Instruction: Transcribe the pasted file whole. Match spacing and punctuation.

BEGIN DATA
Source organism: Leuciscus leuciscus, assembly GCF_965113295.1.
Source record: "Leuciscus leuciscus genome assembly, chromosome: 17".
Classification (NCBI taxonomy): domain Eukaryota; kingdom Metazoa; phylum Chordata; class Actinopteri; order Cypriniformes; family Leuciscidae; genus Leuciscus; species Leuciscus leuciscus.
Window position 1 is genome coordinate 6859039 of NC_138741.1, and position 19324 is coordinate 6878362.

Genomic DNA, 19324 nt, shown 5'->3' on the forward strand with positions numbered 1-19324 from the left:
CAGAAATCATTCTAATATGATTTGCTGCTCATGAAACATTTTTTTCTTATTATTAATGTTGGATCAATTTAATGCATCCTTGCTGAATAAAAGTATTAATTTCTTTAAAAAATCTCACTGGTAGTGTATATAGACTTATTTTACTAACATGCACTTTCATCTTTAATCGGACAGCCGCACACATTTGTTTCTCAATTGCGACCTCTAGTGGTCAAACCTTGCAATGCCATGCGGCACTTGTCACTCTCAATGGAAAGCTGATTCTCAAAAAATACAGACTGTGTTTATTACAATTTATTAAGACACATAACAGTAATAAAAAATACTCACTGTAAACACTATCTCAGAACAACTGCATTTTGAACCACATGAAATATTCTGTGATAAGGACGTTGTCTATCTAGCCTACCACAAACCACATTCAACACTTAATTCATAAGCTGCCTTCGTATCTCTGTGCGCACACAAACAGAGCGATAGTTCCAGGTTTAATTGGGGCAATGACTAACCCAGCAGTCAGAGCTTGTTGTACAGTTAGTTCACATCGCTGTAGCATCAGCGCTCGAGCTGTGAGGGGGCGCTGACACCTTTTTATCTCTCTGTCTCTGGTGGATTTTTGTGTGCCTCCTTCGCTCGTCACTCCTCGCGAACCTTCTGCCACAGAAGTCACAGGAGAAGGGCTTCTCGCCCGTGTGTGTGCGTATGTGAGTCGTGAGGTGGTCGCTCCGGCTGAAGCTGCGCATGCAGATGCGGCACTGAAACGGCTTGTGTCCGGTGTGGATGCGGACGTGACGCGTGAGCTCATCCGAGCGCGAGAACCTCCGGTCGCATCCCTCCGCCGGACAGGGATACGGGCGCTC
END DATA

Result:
Source organism: Leuciscus leuciscus, assembly GCF_965113295.1.
Source record: "Leuciscus leuciscus genome assembly, chromosome: 17".
Classification (NCBI taxonomy): domain Eukaryota; kingdom Metazoa; phylum Chordata; class Actinopteri; order Cypriniformes; family Leuciscidae; genus Leuciscus; species Leuciscus leuciscus.
Window position 1 is genome coordinate 6859039 of NC_138741.1, and position 19324 is coordinate 6878362.

Genomic DNA, 19324 nt, shown 5'->3' on the forward strand with positions numbered 1-19324 from the left:
CAGAAATCATTCTAATATGATTTGCTGCTCATGAAACATTTTTTTCTTATTATTAATGTTGGATCAATTTAATGCATCCTTGCTGAATAAAAGTATTAATTTCTTTAAAAAATCTCACTGGTAGTGTATATAGACTTATTTTACTAACATGCACTTTCATCTTTAATCGGACAGCCGCACACATTTGTTTCTCAATTGCGACCTCTAGTGGTCAAACCTTGCAATGCCATGCGGCACTTGTCACTCTCAATGGAAAGCTGATTCTCAAAAAATACAGACTGTGTTTATTACAATTTATTAAGACACATAACAGTAATAAAAAATACTCACTGTAAACACTATCTCAGAACAACTGCATTTTGAACCACATGAAATATTCTGTGATAAGGACGTTGTCTATCTAGCCTACCACAAACCACATTCAACACTTAATTCATAAGCTGCCTTCGTATCTCTGTGCGCACACAAACAGAGCGATAGTTCCAGGTTTAATTGGGGCAATGACTAACCCAGCAGTCAGAGCTTGTTGTACAGTTAGTTCACATCGCTGTAGCATCAGCGCTCGAGCTGTGAGGGGGCGCTGACACCTTTTTATCTCTCTGTCTCTGGTGGATTTTTGTGTGCCTCCTTCGCTCGTCACTCCTCGCGAACCTTCTGCCACAGAAGTCACAGGAGAAGGGCTTCTCGCCCGTGTGTGTGCGTATGTGAGTCGTGAGGTGGTCGCTCCGGCTGAAGCTGCGCATGCAGATGCGGCACTGAAACGGCTTGTGTCCGGTGTGGATGCGGACGTGACGCGTGAGCTCATCCGAGCGCGAGAACCTCCGGTCGCATCCCTCCGCCGGACAGGGATACGGGCGCTC